VR World

What Counts as an Overclocking World Record? HWBOT Wants to Clarify

HWBOT, an organization and oversight body which is the closest thing competitive overclocking has to the Olympics’ International Olympic Committee, has changed its definitions of what constitutes a world record because of vendors trying to game the system and hype dubious world records.

According to Pieter-Jan Plaisier, HWBOT’s COO, vendors were submitting too many questionable and problematic “world records” to his organization’s database — which is seen as the most important index for overclocking enthusiasts. Plaisier cites an example of a vendor submitting a so-called “world record” 3D Mark Ice Storm benchmark score on a air cooled GTX 750 as an impetus for the change to a more formal structure.

As Plaisier explains, there would be two big problems with such a benchmark claiming to be a world record. First, a midrange card such as the GTX 750 couldn’t possibly post the highest score ever achieved by the specific benchmark suite in question. Second, whether it’s air cooled or not couldn’t possibly be verified without being physically in front of the card.

“You’ll see that the benchmark choices are not [matching with the hardware],” Plaisier said to VR World.  “3D Mark Ice Storm is designed for low-end mobile devices, so achieving even a first place in this category doesn’t say anything about the quality of your graphics card.”

As such, HWBOT has now created formal definitions for its award categories: World Record, Global First Place and Hardware First Place. The definitions read like legalese and are posted below:

World Record; A World Record is defined as the best score ever achieved in a specific benchmark application as verified at HWBOT.org by its benchmark rules and regulations at the moment of submitting the benchmark result. A benchmark result is applicable for the World Record terminology only if the benchmark application has HWBOT World Record or Global points enabled. A World Record can be identified by the title of World Record on the benchmark result submission page at HWBOT, three golden tiles on the benchmark submission page, or its inclusion on the official HWBOT World Record table as published at HWBOT*.

Global First Place; A Global First Place is defined as the highest or best benchmark score achieved in a specific global category of a benchmark application ranking as defined by the HWBOT ranking structure, typically but not exclusively by a system’s effective calculation core count, and verified by its benchmark rules and regulations at the moment of submitting the benchmark result. A benchmark result is applicable for the Global First Place terminology only if the benchmark application has HWBOT Global points enabled. A Global First Place can be identified by the title of Global First Place on the benchmark result submission page at HWBOT, two golden tiles on the benchmark submission page, or its inclusion on the official HWBOT Global First Place table as published at HWBOT*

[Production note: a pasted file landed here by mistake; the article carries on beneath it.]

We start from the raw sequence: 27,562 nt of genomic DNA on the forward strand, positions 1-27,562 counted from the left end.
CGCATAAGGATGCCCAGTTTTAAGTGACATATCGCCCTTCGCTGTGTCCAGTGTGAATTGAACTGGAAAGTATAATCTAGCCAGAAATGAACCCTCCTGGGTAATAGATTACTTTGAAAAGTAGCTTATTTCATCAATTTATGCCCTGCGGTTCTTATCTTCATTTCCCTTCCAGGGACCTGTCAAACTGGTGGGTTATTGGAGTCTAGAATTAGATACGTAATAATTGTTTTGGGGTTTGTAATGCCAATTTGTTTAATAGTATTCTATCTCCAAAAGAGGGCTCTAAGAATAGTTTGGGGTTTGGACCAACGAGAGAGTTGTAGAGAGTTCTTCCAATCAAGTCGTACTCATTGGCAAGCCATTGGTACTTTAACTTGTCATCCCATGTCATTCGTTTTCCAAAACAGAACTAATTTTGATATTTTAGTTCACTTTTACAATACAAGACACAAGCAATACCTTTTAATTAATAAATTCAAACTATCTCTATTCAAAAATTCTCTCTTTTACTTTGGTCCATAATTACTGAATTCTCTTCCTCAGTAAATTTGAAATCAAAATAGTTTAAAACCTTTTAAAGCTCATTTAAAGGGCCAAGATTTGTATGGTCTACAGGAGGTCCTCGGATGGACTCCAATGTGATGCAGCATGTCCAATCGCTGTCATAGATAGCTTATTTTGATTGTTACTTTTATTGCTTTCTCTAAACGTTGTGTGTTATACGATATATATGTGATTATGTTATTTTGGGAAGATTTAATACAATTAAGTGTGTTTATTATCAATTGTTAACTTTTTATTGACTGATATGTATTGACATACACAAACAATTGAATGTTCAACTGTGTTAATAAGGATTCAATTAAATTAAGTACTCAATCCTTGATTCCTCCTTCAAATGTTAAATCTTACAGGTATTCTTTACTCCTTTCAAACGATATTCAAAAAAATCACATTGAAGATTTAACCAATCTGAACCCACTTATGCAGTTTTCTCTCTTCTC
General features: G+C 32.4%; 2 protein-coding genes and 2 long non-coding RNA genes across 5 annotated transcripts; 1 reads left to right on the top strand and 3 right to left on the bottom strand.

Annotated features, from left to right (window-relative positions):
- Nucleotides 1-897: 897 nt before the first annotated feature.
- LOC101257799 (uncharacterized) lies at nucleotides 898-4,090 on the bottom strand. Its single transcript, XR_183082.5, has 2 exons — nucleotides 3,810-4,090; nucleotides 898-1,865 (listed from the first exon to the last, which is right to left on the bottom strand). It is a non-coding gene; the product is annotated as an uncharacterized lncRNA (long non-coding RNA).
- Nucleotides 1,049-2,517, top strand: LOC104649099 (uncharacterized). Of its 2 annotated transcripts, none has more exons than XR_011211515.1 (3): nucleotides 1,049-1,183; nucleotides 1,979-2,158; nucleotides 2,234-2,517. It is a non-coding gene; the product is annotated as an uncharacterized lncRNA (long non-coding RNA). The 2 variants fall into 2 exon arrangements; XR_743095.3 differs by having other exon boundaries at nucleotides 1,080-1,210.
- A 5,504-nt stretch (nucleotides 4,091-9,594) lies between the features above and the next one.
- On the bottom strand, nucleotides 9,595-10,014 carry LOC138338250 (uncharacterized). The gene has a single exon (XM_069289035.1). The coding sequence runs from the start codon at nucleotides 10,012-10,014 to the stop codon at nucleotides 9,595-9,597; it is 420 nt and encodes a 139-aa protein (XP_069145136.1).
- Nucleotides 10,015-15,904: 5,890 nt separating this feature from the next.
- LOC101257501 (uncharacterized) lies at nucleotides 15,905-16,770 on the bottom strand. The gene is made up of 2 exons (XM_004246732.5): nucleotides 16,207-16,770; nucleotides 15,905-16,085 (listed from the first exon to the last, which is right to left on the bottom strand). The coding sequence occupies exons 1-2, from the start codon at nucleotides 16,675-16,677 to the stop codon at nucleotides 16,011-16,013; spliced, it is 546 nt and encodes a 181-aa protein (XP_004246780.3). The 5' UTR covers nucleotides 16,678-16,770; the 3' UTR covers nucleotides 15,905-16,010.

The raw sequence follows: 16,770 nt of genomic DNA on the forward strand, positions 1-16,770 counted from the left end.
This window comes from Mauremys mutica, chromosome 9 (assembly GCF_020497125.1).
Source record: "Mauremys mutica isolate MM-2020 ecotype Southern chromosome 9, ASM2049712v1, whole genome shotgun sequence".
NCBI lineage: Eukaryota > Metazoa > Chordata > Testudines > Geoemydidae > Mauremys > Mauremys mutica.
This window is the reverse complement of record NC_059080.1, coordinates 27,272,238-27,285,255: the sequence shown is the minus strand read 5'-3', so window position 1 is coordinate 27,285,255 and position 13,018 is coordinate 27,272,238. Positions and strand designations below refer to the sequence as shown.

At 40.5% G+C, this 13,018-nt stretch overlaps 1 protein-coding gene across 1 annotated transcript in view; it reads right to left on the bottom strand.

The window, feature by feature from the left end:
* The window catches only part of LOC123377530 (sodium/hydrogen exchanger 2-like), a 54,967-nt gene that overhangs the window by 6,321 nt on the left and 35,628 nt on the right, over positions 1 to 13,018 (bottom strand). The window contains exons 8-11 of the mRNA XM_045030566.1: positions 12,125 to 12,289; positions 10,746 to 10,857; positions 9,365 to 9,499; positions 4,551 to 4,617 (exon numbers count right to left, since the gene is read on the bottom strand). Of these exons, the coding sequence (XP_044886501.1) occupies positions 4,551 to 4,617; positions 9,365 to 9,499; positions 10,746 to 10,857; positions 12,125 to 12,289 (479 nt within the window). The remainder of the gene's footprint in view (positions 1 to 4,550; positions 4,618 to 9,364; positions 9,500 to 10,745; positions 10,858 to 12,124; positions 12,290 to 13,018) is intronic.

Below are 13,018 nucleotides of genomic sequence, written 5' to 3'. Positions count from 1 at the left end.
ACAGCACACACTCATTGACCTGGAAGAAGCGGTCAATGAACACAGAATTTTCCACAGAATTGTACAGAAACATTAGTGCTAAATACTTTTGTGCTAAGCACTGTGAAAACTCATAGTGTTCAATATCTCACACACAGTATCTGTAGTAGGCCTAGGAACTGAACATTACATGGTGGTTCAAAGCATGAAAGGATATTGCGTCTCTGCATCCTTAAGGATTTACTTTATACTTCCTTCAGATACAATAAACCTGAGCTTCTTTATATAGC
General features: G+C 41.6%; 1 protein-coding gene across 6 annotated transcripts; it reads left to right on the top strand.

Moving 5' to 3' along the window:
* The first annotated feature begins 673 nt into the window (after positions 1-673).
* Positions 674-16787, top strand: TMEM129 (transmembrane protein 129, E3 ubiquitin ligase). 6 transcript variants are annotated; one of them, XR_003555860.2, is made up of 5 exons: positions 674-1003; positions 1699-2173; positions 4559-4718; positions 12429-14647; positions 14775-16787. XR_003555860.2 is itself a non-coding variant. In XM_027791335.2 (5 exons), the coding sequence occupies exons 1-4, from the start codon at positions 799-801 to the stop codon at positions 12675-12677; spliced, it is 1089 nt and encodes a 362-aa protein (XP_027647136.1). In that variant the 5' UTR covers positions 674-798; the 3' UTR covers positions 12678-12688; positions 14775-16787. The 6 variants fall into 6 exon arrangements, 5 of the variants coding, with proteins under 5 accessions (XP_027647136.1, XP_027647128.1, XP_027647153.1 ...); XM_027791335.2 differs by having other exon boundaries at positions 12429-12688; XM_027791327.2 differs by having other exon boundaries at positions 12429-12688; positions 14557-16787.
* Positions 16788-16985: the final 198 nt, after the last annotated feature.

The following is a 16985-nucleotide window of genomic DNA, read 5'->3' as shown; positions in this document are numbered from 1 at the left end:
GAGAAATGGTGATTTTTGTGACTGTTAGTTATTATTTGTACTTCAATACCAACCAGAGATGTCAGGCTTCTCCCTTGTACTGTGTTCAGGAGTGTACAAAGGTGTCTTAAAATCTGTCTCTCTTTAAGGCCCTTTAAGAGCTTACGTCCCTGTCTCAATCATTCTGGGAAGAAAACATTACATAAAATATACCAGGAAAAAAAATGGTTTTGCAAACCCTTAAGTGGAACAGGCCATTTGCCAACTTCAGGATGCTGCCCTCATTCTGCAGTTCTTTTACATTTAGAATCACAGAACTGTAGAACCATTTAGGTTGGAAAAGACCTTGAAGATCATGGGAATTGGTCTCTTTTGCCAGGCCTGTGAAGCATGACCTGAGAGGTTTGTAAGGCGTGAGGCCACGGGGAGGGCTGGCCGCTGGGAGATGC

Hardware First Place; A Hardware First Place is defined as the highest or best benchmark score achieved in a specific hardware category of a benchmark application ranking as defined by the HWBOT ranking structure, typically but not exclusively by a system’s effective calculation core count and the specific hardware item, and verified by its benchmark rules and regulations at the moment of submitting the benchmark result. A benchmark result is applicable for the Hardware First Place only if the benchmark application has Hardware points enabled. A Hardware First Place can be identified by the title of Hardware First Place on the benchmark result submission page at HWBOT, or one golden tile on the benchmark submission page.

Plaisier sees the rise of these dubious benchmarks as part of a PR ploy by manufacturers to hype their products.

“The industry is treating these overclocking world records as something that is something that’s very easy to achieve and they don’t respect the hard work that goes into world record,” he said. “They try to claim as many records as possible just to beef up the PR of their product. But they don’t take into account if it’s a real world record.”

While Plaisier won’t name names as to which companies are the worst offenders for dubious overclocking world records, he says it’s obvious by looking through press releases from vendors.

“In most cases it’s not really a world record. It’s a first place within a certain category,”  he said.

He noted that the all of the vendors have signalled that they intend to cooperate with these rule changes, with the major players agreeing “pretty quickly” that something had to be done.

Plaisier also admits that the rise of dubious world records is partially HWBOT’s fault, but the organization is now being much more strict and hopes this will mitigate the problem.

“HWBOT has been at fault for ignoring this issue for the past few years. We haven’t really defined what we regard as a world record,” he said.

“If someone wants to work with HWBOT, they will have to comply with this specific nomenclature.”